Moderate Exercise May Lower Risk for Vascular Dementia
> 12/24/2007 1:02:57 PM

According to an Italian study published recently in the journal Neurology, older adults who exercise regularly may be reducing their chances of developing vascular dementia, the second most common form of dementia behind only Alzheimer's disease. Research has continually shown that we can improve our physical and mental health by making lifestyle changes, and this study adds evidence that regular exercise may play a role in preventing mental decline.

The study examined the possibility that exercise could ward off Alzheimer's disease as well vascular dementia and included 749 Italians aged 65 or older. All participants had received a cognitive assessment in 1999 or 2000 and tested normal. The researchers measured the amount of energy subjects' exerted each week through activities such as walking, climbing stairs, bicycling, house and yard work, and gardening. Four years later, follow-up assessments revealed that 86 subjects had developed some form of dementia and 27 had developed vascular dementia specifically. The researchers found no evidence that exercise reduced the subjects' chances of developing Alzheimer's disease. They did find, however, that compared to subjects who exerted the least amount of energy each week, subjects who engaged in the most amount of any physical activity lowered their risk for vascular dementia by 76%.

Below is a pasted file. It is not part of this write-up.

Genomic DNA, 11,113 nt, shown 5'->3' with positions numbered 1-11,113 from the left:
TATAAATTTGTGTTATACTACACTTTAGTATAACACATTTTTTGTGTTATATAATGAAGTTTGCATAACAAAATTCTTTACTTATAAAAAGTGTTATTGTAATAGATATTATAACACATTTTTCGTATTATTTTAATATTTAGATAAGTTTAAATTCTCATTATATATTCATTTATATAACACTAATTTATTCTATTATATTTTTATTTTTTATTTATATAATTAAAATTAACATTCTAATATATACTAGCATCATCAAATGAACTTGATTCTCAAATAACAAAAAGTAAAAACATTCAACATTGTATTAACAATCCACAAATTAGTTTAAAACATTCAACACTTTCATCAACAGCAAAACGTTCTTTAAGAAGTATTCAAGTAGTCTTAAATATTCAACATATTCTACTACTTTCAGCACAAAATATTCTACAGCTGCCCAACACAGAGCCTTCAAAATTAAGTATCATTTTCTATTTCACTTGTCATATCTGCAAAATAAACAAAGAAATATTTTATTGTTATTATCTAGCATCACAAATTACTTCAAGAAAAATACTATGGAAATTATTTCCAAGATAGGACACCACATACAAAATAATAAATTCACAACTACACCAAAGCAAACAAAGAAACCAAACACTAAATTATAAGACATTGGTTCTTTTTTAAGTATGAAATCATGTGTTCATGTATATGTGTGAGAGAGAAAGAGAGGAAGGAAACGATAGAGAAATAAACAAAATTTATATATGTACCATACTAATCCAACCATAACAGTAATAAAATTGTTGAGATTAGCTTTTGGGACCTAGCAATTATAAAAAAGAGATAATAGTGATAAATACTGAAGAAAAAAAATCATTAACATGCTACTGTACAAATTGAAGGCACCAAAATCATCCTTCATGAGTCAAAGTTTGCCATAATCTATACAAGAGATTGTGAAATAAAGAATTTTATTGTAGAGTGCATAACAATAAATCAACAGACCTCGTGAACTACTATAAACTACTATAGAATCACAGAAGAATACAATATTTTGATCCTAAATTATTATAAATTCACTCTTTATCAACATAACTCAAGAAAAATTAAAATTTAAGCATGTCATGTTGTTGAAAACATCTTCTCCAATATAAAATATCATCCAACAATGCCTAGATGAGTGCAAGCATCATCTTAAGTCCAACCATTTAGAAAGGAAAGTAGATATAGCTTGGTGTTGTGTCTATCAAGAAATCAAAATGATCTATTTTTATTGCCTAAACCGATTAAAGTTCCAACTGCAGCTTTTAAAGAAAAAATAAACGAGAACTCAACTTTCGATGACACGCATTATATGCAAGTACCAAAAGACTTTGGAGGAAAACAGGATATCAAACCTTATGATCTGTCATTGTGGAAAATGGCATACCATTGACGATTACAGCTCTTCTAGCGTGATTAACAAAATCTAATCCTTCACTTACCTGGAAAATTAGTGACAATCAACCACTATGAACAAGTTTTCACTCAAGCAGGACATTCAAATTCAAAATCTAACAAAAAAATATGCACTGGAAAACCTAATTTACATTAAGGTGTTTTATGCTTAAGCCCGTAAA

Vascular dementia develops when blocked blood vessels restrict blood flow to the brain, and strokes occur when blood vessels become completely blocked. Blood vessels can be damaged by high blood pressure, high cholesterol, and diabetes, so it's not surprising that the same lifestyle changes that can keep these conditions at bay will also reduce an individual's risk for dementia. The researchers also point out that exercise improves blood flow to the brain and can be done with other people, so that by staying physically active, older adults may stay socially active as well. Additionally, the researchers speculate that exercise may aid in the release of important brain chemicals or promote the growth of new brain cells.

By maintaining a healthy diet and staying physically active, we can improve our health and stave off a number of medical problems, including dementia. More research may be able to further clarify the protective quality of exercise, but these researchers have show that even a small amount of exercise each day can contribute to mental and physical well-being.

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